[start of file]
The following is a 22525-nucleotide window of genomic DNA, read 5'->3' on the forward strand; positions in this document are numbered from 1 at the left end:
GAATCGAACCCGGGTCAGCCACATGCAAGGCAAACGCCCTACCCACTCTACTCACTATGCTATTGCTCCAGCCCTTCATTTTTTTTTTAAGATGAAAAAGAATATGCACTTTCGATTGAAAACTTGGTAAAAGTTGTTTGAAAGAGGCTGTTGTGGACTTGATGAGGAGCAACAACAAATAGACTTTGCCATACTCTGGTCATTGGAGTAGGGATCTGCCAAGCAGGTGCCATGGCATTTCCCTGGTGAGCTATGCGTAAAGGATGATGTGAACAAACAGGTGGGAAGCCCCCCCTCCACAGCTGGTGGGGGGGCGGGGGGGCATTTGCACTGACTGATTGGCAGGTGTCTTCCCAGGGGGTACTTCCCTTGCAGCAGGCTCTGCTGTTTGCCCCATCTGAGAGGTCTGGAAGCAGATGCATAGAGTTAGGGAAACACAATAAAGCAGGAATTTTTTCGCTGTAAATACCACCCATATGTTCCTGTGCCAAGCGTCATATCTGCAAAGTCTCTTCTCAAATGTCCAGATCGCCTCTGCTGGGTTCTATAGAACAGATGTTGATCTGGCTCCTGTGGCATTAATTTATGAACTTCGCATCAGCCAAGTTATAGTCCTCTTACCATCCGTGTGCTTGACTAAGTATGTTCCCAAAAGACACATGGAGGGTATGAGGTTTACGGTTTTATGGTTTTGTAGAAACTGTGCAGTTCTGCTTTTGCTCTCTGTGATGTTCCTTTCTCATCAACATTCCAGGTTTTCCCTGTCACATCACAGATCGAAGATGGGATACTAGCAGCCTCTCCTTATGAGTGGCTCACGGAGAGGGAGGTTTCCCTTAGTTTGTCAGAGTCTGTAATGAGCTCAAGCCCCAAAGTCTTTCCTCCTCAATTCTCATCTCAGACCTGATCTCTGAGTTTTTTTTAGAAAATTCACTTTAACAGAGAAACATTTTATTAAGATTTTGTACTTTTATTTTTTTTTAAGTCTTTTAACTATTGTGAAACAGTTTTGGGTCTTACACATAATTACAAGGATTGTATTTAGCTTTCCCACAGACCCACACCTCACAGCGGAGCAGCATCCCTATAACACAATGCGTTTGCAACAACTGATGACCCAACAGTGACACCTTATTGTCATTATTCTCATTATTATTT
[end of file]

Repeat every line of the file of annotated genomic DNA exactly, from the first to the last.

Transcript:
The following is a 22525-nucleotide window of genomic DNA, read 5'->3' on the forward strand; positions in this document are numbered from 1 at the left end:
GAATCGAACCCGGGTCAGCCACATGCAAGGCAAACGCCCTACCCACTCTACTCACTATGCTATTGCTCCAGCCCTTCATTTTTTTTTTAAGATGAAAAAGAATATGCACTTTCGATTGAAAACTTGGTAAAAGTTGTTTGAAAGAGGCTGTTGTGGACTTGATGAGGAGCAACAACAAATAGACTTTGCCATACTCTGGTCATTGGAGTAGGGATCTGCCAAGCAGGTGCCATGGCATTTCCCTGGTGAGCTATGCGTAAAGGATGATGTGAACAAACAGGTGGGAAGCCCCCCCTCCACAGCTGGTGGGGGGGCGGGGGGGCATTTGCACTGACTGATTGGCAGGTGTCTTCCCAGGGGGTACTTCCCTTGCAGCAGGCTCTGCTGTTTGCCCCATCTGAGAGGTCTGGAAGCAGATGCATAGAGTTAGGGAAACACAATAAAGCAGGAATTTTTTCGCTGTAAATACCACCCATATGTTCCTGTGCCAAGCGTCATATCTGCAAAGTCTCTTCTCAAATGTCCAGATCGCCTCTGCTGGGTTCTATAGAACAGATGTTGATCTGGCTCCTGTGGCATTAATTTATGAACTTCGCATCAGCCAAGTTATAGTCCTCTTACCATCCGTGTGCTTGACTAAGTATGTTCCCAAAAGACACATGGAGGGTATGAGGTTTACGGTTTTATGGTTTTGTAGAAACTGTGCAGTTCTGCTTTTGCTCTCTGTGATGTTCCTTTCTCATCAACATTCCAGGTTTTCCCTGTCACATCACAGATCGAAGATGGGATACTAGCAGCCTCTCCTTATGAGTGGCTCACGGAGAGGGAGGTTTCCCTTAGTTTGTCAGAGTCTGTAATGAGCTCAAGCCCCAAAGTCTTTCCTCCTCAATTCTCATCTCAGACCTGATCTCTGAGTTTTTTTTAGAAAATTCACTTTAACAGAGAAACATTTTATTAAGATTTTGTACTTTTATTTTTTTTTAAGTCTTTTAACTATTGTGAAACAGTTTTGGGTCTTACACATAATTACAAGGATTGTATTTAGCTTTCCCACAGACCCACACCTCACAGCGGAGCAGCATCCCTATAACACAATGCGTTTGCAACAACTGATGACCCAACAGTGACACCTTATTGTCATTATTCTCATTATTATTT